Vintage, Psychedelic Ads for Hostess Twinkies



Hostess Brands filed for Chapter 11 bankruptcy this week, the second time in eight years that the maker of Twinkies, Wonder Bread and a score of other sweet cakes and enriched breads has sought such protection.

Gut Check greeted the news with the expected smirk -- aren't Twinkies supposed to last forever? -- but then experienced a rare moment of self-reflection. Sure, we can (and do) mock Twinkies as an example of everything that is wrong with American eating habits, a Frankenstein of high fructose corn syrup and 36 other ingredients, but we also ate the hell out of some Twinkies back when we were in our food-critic training pants.

Won't the culture lose something if Hostess can't rescue itself again and Twinkies disappear? Aren't Twinkies, for all their culinary sins, a vital artifact of 20th-century America?

We thought this. And then we watched some vintage commercials for Twinkies and other Hostess products. Now we're just terrified.

For whatever reason, most of the Twinkies ads we found online are from the early 1970s. Was it the Golden Age of Twinkiedom? At any rate, this space-race gem is typical of both the production values and social mores of the time. Dig the casually sexist voiceover: Even space girls know how great Twinkies are!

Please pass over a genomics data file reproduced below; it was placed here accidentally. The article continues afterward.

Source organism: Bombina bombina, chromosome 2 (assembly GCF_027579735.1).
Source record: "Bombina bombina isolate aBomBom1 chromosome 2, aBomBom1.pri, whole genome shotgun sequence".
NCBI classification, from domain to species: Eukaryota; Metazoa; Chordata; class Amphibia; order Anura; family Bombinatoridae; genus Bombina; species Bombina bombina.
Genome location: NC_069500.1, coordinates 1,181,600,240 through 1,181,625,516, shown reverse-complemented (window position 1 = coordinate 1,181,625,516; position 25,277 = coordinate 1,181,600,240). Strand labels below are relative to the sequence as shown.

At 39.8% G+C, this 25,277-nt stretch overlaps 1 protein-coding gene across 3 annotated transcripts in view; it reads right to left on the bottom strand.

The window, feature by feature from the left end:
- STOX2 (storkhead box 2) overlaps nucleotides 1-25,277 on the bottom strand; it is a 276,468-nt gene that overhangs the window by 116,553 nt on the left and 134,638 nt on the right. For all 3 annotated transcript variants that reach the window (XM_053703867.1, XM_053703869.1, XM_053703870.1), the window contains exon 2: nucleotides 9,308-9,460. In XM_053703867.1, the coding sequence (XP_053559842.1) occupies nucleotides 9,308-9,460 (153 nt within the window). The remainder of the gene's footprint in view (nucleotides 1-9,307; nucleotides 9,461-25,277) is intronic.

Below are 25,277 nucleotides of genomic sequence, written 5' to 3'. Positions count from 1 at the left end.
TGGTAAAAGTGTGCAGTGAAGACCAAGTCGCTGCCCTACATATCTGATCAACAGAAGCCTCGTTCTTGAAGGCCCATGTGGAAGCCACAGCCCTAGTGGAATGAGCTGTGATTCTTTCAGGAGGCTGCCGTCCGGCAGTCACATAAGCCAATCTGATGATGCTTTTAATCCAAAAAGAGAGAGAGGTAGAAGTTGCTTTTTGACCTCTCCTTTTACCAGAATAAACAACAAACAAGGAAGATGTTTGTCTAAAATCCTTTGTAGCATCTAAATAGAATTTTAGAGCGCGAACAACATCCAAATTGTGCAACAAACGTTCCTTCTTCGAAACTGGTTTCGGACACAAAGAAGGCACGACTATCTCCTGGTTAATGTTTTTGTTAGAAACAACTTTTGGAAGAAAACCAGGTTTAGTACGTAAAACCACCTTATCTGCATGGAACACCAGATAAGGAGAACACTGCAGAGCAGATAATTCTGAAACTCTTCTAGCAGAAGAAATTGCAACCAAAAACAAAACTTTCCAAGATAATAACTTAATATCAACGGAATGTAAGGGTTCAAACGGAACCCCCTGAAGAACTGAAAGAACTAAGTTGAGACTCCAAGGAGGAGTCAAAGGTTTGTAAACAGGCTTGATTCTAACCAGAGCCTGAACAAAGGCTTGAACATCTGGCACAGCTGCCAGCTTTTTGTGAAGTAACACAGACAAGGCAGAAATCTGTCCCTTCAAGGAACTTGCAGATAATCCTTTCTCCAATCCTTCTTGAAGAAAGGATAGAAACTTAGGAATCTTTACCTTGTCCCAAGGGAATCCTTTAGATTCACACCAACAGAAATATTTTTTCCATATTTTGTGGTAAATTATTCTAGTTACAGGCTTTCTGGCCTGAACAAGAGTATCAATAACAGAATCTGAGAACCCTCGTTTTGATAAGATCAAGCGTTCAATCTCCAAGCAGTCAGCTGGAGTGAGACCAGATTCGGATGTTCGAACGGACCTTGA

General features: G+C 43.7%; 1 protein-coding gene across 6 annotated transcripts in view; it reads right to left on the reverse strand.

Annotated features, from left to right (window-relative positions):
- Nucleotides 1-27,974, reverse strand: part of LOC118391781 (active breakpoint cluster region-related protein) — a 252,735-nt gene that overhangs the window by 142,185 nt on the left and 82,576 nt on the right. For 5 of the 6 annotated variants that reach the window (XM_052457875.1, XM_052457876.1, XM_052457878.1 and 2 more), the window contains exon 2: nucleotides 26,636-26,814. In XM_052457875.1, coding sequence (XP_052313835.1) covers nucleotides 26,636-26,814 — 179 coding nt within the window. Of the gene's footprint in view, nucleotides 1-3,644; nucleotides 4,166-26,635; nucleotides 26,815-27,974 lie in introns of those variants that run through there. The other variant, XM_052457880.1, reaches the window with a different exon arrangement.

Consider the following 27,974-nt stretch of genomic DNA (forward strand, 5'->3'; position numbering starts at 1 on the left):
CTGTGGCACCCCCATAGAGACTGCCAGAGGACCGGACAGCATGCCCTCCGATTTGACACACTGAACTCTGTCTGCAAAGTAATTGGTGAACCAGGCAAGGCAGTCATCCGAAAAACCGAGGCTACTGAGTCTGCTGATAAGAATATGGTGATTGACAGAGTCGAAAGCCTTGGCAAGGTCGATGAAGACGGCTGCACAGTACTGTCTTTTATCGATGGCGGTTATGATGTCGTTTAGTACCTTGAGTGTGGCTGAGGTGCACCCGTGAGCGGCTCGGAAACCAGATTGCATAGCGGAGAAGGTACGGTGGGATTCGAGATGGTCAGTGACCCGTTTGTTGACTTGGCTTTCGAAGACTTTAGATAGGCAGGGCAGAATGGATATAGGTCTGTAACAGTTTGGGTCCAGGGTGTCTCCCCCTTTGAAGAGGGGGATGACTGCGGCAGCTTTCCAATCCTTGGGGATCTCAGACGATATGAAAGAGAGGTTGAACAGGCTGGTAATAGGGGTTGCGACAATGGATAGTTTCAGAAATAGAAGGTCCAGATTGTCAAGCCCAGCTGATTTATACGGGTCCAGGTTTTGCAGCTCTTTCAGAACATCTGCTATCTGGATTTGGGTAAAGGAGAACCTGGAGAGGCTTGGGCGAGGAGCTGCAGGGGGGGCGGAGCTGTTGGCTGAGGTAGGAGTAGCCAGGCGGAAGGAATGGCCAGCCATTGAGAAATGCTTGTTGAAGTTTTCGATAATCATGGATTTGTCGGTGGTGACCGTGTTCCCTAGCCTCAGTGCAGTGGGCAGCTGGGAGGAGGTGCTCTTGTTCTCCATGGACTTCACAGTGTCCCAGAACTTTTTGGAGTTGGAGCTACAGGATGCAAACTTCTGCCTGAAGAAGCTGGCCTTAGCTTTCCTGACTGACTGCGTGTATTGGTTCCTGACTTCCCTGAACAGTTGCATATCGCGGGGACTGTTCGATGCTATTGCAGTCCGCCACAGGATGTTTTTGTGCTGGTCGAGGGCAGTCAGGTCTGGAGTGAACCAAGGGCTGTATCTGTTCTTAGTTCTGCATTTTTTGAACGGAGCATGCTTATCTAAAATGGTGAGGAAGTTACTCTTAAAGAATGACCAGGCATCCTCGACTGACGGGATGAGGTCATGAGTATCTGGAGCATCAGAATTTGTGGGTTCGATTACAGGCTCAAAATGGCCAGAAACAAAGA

This Twinkies ad features the terrifying Twinkie the Kid character. (More on him later.) This particular ad is more interesting for its suggestion that the cream-filled cakes offer certain... psychedelic...pleasures.

This ad for Ho Hos repeats the psychedelic theme of the previous example, but it's more memorable for the Georgia O'Keefe-esque imagery at the beginning of the commercial. In other words, it looks like a Ho Ho emerging from a hoo hah.

More psychedelics, courtesy of Ding Dongs:

OK, we're back to Twinkie the Kid. Here Twinkie takes a couple of kids to Twinkietown, a town made out of Twinkies, and gives the kids Twinkies to eat in front of him, which is just disturbing on so many levels. Is Twinkie the Kid the only sentient Twinkie? Is he lonely? What would happen if the kids tried to eat Twinkie the Kid? Would he let them? Why don't they just eat him?

Now let's hop in Gut Check's Wayback Machine to the 1950s and watch this clip from the Howdy Doody Show in which Buffalo Bob actually makes Twinkies. Amazingly, this is the same process that Hostess uses today.

Of course, no discussion of Twinkies and popular culture would be complete without this clip, perhaps the greatest moment for any snack cake in the history of world cinema:

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